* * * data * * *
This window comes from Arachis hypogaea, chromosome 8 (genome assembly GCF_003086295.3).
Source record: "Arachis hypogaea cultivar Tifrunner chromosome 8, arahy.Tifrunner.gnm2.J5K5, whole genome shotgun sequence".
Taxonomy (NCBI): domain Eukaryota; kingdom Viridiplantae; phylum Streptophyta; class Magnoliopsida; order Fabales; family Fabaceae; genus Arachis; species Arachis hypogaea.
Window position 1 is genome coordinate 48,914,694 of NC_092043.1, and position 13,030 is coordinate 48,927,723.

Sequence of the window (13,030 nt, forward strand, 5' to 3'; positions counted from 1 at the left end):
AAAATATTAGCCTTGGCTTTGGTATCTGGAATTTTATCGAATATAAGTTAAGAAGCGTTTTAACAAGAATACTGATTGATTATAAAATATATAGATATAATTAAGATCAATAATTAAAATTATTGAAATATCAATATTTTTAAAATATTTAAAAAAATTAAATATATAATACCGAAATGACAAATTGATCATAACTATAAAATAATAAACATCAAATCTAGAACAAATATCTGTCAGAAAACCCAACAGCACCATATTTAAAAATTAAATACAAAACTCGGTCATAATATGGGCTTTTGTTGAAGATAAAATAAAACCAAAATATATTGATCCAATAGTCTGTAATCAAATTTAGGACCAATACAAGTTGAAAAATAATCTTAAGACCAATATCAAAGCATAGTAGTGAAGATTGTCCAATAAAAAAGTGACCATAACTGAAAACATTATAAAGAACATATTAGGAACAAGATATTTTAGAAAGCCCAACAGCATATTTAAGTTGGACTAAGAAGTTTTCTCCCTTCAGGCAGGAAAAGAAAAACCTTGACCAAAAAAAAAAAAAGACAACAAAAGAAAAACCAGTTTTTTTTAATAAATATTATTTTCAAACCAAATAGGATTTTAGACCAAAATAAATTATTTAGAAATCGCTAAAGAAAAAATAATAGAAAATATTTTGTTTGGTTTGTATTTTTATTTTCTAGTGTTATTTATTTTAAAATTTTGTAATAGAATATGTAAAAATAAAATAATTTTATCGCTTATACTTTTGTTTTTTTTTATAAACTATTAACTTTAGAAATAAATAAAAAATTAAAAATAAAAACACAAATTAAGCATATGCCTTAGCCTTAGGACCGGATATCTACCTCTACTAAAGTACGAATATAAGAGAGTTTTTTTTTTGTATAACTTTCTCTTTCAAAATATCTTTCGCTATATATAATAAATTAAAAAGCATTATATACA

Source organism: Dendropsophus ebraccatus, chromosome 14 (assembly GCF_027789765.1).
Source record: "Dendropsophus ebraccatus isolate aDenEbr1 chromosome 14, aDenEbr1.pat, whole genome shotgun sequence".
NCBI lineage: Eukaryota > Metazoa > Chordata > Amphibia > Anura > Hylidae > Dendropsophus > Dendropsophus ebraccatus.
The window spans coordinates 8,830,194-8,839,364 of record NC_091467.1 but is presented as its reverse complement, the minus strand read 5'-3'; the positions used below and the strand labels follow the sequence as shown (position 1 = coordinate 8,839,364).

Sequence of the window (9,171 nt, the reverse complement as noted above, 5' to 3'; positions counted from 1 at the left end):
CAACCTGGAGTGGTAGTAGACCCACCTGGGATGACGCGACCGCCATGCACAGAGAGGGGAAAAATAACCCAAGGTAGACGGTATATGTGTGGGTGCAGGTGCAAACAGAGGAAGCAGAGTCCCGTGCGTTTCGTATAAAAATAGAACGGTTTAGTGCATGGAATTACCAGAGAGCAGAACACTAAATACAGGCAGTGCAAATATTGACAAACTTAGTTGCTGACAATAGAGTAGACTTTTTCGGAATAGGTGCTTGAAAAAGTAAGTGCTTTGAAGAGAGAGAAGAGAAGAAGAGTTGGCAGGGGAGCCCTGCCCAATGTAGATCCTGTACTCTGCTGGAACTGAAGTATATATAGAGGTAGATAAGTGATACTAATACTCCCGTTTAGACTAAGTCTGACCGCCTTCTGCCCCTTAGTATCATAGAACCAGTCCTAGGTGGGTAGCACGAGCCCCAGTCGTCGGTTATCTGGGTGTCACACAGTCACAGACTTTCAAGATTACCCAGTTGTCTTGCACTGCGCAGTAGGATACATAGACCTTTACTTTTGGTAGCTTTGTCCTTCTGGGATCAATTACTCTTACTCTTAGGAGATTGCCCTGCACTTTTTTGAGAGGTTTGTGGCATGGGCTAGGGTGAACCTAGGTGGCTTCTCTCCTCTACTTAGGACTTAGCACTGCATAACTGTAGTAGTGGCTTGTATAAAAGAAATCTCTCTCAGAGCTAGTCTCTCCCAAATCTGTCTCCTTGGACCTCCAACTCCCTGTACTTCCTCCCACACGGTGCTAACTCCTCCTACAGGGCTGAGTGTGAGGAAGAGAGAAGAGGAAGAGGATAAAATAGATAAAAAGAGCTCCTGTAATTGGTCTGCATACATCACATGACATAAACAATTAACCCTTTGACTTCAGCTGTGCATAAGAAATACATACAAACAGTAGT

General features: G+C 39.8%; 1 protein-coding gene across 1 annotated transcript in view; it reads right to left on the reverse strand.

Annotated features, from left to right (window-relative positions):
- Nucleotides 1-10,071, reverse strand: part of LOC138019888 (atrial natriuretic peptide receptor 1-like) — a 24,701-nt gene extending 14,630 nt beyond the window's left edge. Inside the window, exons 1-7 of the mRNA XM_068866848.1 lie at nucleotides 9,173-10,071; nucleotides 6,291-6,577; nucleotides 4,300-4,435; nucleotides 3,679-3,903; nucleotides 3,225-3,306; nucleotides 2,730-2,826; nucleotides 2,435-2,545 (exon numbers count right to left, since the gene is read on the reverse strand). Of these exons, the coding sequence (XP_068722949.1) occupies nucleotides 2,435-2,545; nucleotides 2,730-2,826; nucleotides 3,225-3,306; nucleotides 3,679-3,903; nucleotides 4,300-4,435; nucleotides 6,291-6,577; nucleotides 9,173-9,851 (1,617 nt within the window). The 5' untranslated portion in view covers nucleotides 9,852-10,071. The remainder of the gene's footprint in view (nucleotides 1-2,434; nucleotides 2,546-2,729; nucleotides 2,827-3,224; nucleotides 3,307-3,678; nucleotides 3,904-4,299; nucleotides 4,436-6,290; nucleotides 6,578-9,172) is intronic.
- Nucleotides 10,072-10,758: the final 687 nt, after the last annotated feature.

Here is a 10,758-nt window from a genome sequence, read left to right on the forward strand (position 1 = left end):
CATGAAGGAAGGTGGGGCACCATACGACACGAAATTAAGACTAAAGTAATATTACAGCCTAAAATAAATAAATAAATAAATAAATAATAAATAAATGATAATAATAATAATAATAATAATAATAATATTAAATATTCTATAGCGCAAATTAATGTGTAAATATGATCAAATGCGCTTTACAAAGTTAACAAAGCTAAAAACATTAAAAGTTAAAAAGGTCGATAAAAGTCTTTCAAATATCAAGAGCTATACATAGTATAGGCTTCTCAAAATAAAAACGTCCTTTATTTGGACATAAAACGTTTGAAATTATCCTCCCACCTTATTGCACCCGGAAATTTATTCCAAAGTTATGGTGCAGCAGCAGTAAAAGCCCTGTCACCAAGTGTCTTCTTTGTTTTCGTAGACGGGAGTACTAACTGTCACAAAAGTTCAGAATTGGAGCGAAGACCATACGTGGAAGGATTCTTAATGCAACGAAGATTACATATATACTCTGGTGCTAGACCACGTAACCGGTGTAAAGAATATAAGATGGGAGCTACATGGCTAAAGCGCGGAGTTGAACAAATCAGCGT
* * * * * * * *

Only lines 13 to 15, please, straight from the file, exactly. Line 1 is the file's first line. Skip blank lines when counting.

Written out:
General features: G+C 39.8%; 1 protein-coding gene across 1 annotated transcript in view; it reads right to left on the reverse strand.

Annotated features, from left to right (window-relative positions):
- Nucleotides 1-10,071, reverse strand: part of LOC138019888 (atrial natriuretic peptide receptor 1-like) — a 24,701-nt gene extending 14,630 nt beyond the window's left edge. Inside the window, exons 1-7 of the mRNA XM_068866848.1 lie at nucleotides 9,173-10,071; nucleotides 6,291-6,577; nucleotides 4,300-4,435; nucleotides 3,679-3,903; nucleotides 3,225-3,306; nucleotides 2,730-2,826; nucleotides 2,435-2,545 (exon numbers count right to left, since the gene is read on the reverse strand). Of these exons, the coding sequence (XP_068722949.1) occupies nucleotides 2,435-2,545; nucleotides 2,730-2,826; nucleotides 3,225-3,306; nucleotides 3,679-3,903; nucleotides 4,300-4,435; nucleotides 6,291-6,577; nucleotides 9,173-9,851 (1,617 nt within the window). The 5' untranslated portion in view covers nucleotides 9,852-10,071. The remainder of the gene's footprint in view (nucleotides 1-2,434; nucleotides 2,546-2,729; nucleotides 2,827-3,224; nucleotides 3,307-3,678; nucleotides 3,904-4,299; nucleotides 4,436-6,290; nucleotides 6,578-9,172) is intronic.